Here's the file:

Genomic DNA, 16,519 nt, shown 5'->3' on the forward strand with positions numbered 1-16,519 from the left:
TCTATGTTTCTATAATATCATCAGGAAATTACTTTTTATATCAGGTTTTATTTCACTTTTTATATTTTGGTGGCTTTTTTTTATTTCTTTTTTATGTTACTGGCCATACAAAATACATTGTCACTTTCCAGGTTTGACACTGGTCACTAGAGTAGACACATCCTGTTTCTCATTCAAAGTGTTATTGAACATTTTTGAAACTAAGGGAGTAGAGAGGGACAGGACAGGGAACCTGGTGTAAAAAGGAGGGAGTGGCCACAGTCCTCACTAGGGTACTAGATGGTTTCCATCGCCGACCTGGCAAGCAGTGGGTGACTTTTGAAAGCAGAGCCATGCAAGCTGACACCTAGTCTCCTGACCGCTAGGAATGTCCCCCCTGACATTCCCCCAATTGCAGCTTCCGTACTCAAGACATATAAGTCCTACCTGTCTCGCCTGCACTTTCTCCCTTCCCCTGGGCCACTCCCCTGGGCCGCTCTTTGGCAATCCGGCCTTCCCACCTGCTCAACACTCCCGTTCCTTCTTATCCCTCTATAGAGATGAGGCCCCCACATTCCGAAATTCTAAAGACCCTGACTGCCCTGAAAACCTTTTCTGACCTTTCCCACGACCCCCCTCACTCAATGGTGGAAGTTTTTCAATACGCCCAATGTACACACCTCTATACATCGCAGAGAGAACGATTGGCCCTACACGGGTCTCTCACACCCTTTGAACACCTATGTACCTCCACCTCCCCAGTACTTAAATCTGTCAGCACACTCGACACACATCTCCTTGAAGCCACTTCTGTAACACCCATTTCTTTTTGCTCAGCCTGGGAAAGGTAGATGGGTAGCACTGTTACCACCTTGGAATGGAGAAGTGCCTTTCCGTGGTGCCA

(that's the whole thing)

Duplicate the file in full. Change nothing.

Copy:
Genomic DNA, 16,519 nt, shown 5'->3' on the forward strand with positions numbered 1-16,519 from the left:
TCTATGTTTCTATAATATCATCAGGAAATTACTTTTTATATCAGGTTTTATTTCACTTTTTATATTTTGGTGGCTTTTTTTTATTTCTTTTTTATGTTACTGGCCATACAAAATACATTGTCACTTTCCAGGTTTGACACTGGTCACTAGAGTAGACACATCCTGTTTCTCATTCAAAGTGTTATTGAACATTTTTGAAACTAAGGGAGTAGAGAGGGACAGGACAGGGAACCTGGTGTAAAAAGGAGGGAGTGGCCACAGTCCTCACTAGGGTACTAGATGGTTTCCATCGCCGACCTGGCAAGCAGTGGGTGACTTTTGAAAGCAGAGCCATGCAAGCTGACACCTAGTCTCCTGACCGCTAGGAATGTCCCCCCTGACATTCCCCCAATTGCAGCTTCCGTACTCAAGACATATAAGTCCTACCTGTCTCGCCTGCACTTTCTCCCTTCCCCTGGGCCACTCCCCTGGGCCGCTCTTTGGCAATCCGGCCTTCCCACCTGCTCAACACTCCCGTTCCTTCTTATCCCTCTATAGAGATGAGGCCCCCACATTCCGAAATTCTAAAGACCCTGACTGCCCTGAAAACCTTTTCTGACCTTTCCCACGACCCCCCTCACTCAATGGTGGAAGTTTTTCAATACGCCCAATGTACACACCTCTATACATCGCAGAGAGAACGATTGGCCCTACACGGGTCTCTCACACCCTTTGAACACCTATGTACCTCCACCTCCCCAGTACTTAAATCTGTCAGCACACTCGACACACATCTCCTTGAAGCCACTTCTGTAACACCCATTTCTTTTTGCTCAGCCTGGGAAAGGTAGATGGGTAGCACTGTTACCACCTTGGAATGGAGAAGTGCCTTTCCGTGGTGCCA